My pastor’s wife sent the song “The Blessing” by Kari Jobe and Cody Carnes as part of a set of worship songs on YouTube when my church started meeting online on March 22, 2020. Even though we couldn’t be together, we could still praise God from our couches. Click here for the link.
The song lyrics comes from one of the most famous Biblical blessings where the Lord gives instructions on how to bless the children of Israel in Numbers 6:22-26 (NIV):
“The Lord bless you
and keep you;
the Lord make his face shine on you
and be gracious to you;
the Lord turn his face toward you
and give you peace.”
Blessings infuse life from our Heavenly Father into people. We pour God’s blessings, protection, and grace on their comings and goings. When Moses spoke to God, he hid his face under a bag because it shone from reflecting God’s glory. When we bless someone, we radiate God’s glory to brighten their day and surround them with peace.
The song “The Blessing” came at a crucial time in world history as the pandemic progressed and people around the globe stayed inside to quarantine. People all over spliced together versions of the song on YouTube to bless whole countries, including the UK, South Africa, Australia, etc. At a time when the world was sick, singing the blessings over countries pushed healing and life into the heavens. Our world needed all the hope it could get to combat the curse of COVID.
Blessings are the opposite of curses. In Deuteronomy chapters 27-28, a series of blessings and curses are laid out before the Israelites. God explains that if the people obeyed God’s laws, they would be blessed in their houses, in their fields, in their families, and with their friends. On the other hand, if the people turned from God, curses would cover every area of their lives. All they sought to accomplish would fail. The section culminates with Deuteronomy 30:19, “I call heaven and earth as witnesses today against you, that I have set before you life and death, blessing and cursing; therefore choose life, that both you and your descendants may live” (NKJV).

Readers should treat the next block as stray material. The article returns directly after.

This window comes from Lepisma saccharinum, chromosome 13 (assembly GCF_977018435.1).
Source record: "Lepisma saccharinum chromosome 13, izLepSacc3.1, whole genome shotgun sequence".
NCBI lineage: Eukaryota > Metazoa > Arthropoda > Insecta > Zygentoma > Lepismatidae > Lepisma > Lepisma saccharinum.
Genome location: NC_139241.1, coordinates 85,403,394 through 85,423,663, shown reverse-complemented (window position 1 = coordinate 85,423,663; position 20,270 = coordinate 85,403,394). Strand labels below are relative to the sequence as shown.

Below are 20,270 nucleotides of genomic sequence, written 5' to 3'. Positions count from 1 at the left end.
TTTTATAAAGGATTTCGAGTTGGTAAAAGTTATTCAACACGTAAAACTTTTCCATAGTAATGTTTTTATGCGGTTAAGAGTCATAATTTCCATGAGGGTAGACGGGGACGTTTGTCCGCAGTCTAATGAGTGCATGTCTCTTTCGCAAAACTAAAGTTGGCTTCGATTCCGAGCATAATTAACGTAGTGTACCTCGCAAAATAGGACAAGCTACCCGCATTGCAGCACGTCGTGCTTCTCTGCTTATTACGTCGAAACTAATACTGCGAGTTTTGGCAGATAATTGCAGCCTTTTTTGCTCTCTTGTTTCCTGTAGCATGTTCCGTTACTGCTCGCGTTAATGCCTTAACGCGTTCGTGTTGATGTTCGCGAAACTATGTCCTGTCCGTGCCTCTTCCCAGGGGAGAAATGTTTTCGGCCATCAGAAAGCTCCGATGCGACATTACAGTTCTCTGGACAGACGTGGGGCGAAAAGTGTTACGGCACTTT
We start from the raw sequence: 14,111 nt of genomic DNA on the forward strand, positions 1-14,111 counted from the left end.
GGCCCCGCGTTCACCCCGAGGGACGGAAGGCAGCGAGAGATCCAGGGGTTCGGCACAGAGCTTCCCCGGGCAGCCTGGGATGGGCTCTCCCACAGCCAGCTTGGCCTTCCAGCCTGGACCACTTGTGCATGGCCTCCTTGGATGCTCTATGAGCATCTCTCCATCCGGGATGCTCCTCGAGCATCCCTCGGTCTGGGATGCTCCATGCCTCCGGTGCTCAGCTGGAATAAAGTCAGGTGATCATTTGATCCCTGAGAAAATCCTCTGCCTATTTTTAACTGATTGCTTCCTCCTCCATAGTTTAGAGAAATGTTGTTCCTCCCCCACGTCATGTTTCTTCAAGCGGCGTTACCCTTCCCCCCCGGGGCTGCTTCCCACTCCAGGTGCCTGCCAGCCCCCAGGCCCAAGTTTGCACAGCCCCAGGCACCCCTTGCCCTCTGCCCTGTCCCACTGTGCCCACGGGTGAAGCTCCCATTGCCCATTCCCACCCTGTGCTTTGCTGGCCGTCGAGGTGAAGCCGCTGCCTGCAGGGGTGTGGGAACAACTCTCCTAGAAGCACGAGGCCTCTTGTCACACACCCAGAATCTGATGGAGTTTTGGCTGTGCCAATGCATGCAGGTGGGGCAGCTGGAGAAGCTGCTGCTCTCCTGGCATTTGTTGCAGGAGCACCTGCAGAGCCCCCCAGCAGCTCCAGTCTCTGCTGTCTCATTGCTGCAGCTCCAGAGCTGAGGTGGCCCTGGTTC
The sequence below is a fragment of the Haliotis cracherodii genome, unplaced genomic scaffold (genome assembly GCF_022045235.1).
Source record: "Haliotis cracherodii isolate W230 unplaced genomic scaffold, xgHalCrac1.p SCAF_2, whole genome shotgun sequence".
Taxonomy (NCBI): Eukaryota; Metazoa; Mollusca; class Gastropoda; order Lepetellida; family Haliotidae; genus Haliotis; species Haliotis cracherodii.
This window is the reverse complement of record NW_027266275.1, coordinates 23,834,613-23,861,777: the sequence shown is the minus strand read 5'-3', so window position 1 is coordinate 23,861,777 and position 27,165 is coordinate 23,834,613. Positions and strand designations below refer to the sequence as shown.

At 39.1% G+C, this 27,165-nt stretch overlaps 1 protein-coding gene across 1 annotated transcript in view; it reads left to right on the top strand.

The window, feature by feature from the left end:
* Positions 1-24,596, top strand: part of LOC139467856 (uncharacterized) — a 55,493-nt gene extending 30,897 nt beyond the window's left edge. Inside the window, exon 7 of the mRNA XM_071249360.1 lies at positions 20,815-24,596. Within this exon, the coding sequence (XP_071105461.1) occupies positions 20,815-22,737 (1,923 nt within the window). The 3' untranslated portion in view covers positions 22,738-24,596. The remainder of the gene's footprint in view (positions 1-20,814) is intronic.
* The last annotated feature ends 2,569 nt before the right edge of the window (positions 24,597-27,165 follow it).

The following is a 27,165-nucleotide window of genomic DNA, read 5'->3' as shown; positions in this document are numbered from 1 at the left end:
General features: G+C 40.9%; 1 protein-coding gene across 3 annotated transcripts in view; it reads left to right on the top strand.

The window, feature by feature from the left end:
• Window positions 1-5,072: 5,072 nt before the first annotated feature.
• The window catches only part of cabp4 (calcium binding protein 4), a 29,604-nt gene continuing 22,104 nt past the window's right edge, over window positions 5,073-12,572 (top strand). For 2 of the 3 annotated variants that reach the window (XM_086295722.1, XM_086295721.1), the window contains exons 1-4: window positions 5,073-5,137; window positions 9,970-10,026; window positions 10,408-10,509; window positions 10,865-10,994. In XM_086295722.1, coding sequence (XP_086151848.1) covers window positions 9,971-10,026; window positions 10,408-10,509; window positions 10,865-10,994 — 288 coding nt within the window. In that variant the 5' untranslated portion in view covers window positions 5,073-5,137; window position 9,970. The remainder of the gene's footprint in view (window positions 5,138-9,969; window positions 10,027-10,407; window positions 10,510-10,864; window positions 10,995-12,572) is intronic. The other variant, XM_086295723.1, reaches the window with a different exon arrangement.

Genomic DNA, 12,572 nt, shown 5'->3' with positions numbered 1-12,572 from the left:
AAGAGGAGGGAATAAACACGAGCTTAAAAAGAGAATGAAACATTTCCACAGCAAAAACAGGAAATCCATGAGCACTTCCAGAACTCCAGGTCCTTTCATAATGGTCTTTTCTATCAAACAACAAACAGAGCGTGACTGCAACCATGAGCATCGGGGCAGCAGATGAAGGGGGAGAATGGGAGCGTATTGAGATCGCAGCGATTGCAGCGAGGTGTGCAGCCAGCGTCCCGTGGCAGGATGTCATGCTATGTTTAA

When we bless people, we choose life over death. We bring God’s goodness down from heaven into earth. I’ve started to speak different blessings from the Bible and claim them for my friends and family. Instead of fighting my spiritual battles from a defensive position, when I bless, I go on the offense. Sending God’s grace and truth into the atmosphere changes the heavens around us and creates a place where Satan cannot operate. The impact on those we love is tremendous.
Not only are we to bless our friends and families, we are also to bless those who curse us. Luke 6:27-28 says, “But I say to you who hear: Love your enemies, do good to those who hate you, bless those who curse you, and pray for those who spitefully use you” (NKJV). Loving our enemies is hard. Who wants to bless when they’ve been cursed? Only God can enable His people to love that way. We can bless others because Jesus sacrificed Himself for us when we were His enemies (Romans 5:8).
My friend’s colleague made her life difficult. He either refused to work, or created chaos when he contributed. She wanted to pull her hair out. The Holy Spirit convicted her after she noticed her snippy retorts. She confessed her sin and started to bless the man. The Lord heard those prayers. Her colleague was promoted and moved off the project. That left his spot open for her to recommend a friend for the position. Blessing her enemy paved the way to peace in her workplace.
Blessings are not a name it and claim it theology. You don’t say “I bless you with new shoes,” and they fall out of the sky. Blessing people speaks the good for them that God has already promised in His Word. They create space in the atmosphere for showers of blessings to fall on us as we walk in obedience to God. Sometimes our blessings may seem disguised if they don’t come packaged as we expected. Knowing God sees the end game prepares our hearts to receive blessings in any form.